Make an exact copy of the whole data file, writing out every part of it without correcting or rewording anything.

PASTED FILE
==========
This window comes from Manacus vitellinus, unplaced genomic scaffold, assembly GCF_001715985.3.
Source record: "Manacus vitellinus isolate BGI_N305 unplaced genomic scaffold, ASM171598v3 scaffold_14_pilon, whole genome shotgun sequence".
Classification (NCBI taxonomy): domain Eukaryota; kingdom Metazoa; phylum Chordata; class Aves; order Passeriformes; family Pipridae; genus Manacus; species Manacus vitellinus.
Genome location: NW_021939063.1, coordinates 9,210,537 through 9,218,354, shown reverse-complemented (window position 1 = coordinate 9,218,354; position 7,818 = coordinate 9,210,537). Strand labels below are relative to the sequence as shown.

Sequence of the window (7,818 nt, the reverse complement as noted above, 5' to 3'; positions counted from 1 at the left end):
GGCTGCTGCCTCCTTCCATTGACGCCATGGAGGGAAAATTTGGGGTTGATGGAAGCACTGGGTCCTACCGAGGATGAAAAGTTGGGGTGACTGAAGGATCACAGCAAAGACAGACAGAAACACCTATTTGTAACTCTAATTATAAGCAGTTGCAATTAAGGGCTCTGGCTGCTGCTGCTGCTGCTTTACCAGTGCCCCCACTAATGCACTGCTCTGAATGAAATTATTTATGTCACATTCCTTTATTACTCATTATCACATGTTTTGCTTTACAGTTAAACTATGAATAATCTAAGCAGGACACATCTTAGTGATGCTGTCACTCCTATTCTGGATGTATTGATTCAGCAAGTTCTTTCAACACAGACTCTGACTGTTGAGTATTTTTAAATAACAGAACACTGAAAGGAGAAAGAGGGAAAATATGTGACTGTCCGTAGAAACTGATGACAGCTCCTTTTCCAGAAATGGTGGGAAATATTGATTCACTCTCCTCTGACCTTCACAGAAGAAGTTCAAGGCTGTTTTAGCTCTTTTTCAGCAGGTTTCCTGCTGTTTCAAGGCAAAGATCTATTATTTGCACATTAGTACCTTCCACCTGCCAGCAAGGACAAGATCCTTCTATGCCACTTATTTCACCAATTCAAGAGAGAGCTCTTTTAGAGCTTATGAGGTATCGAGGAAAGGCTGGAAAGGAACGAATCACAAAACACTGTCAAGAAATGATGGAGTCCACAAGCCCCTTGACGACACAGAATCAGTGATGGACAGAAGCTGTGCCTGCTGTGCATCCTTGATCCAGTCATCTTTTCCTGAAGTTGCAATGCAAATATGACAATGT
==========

This window comes from Manacus vitellinus, unplaced genomic scaffold, assembly GCF_001715985.3.
Source record: "Manacus vitellinus isolate BGI_N305 unplaced genomic scaffold, ASM171598v3 scaffold_14_pilon, whole genome shotgun sequence".
Classification (NCBI taxonomy): domain Eukaryota; kingdom Metazoa; phylum Chordata; class Aves; order Passeriformes; family Pipridae; genus Manacus; species Manacus vitellinus.
Genome location: NW_021939063.1, coordinates 9,210,537 through 9,218,354, shown reverse-complemented (window position 1 = coordinate 9,218,354; position 7,818 = coordinate 9,210,537). Strand labels below are relative to the sequence as shown.

Sequence of the window (7,818 nt, the reverse complement as noted above, 5' to 3'; positions counted from 1 at the left end):
GGCTGCTGCCTCCTTCCATTGACGCCATGGAGGGAAAATTTGGGGTTGATGGAAGCACTGGGTCCTACCGAGGATGAAAAGTTGGGGTGACTGAAGGATCACAGCAAAGACAGACAGAAACACCTATTTGTAACTCTAATTATAAGCAGTTGCAATTAAGGGCTCTGGCTGCTGCTGCTGCTGCTTTACCAGTGCCCCCACTAATGCACTGCTCTGAATGAAATTATTTATGTCACATTCCTTTATTACTCATTATCACATGTTTTGCTTTACAGTTAAACTATGAATAATCTAAGCAGGACACATCTTAGTGATGCTGTCACTCCTATTCTGGATGTATTGATTCAGCAAGTTCTTTCAACACAGACTCTGACTGTTGAGTATTTTTAAATAACAGAACACTGAAAGGAGAAAGAGGGAAAATATGTGACTGTCCGTAGAAACTGATGACAGCTCCTTTTCCAGAAATGGTGGGAAATATTGATTCACTCTCCTCTGACCTTCACAGAAGAAGTTCAAGGCTGTTTTAGCTCTTTTTCAGCAGGTTTCCTGCTGTTTCAAGGCAAAGATCTATTATTTGCACATTAGTACCTTCCACCTGCCAGCAAGGACAAGATCCTTCTATGCCACTTATTTCACCAATTCAAGAGAGAGCTCTTTTAGAGCTTATGAGGTATCGAGGAAAGGCTGGAAAGGAACGAATCACAAAACACTGTCAAGAAATGATGGAGTCCACAAGCCCCTTGACGACACAGAATCAGTGATGGACAGAAGCTGTGCCTGCTGTGCATCCTTGATCCAGTCATCTTTTCCTGAAGTTGCAATGCAAATATGACAATGT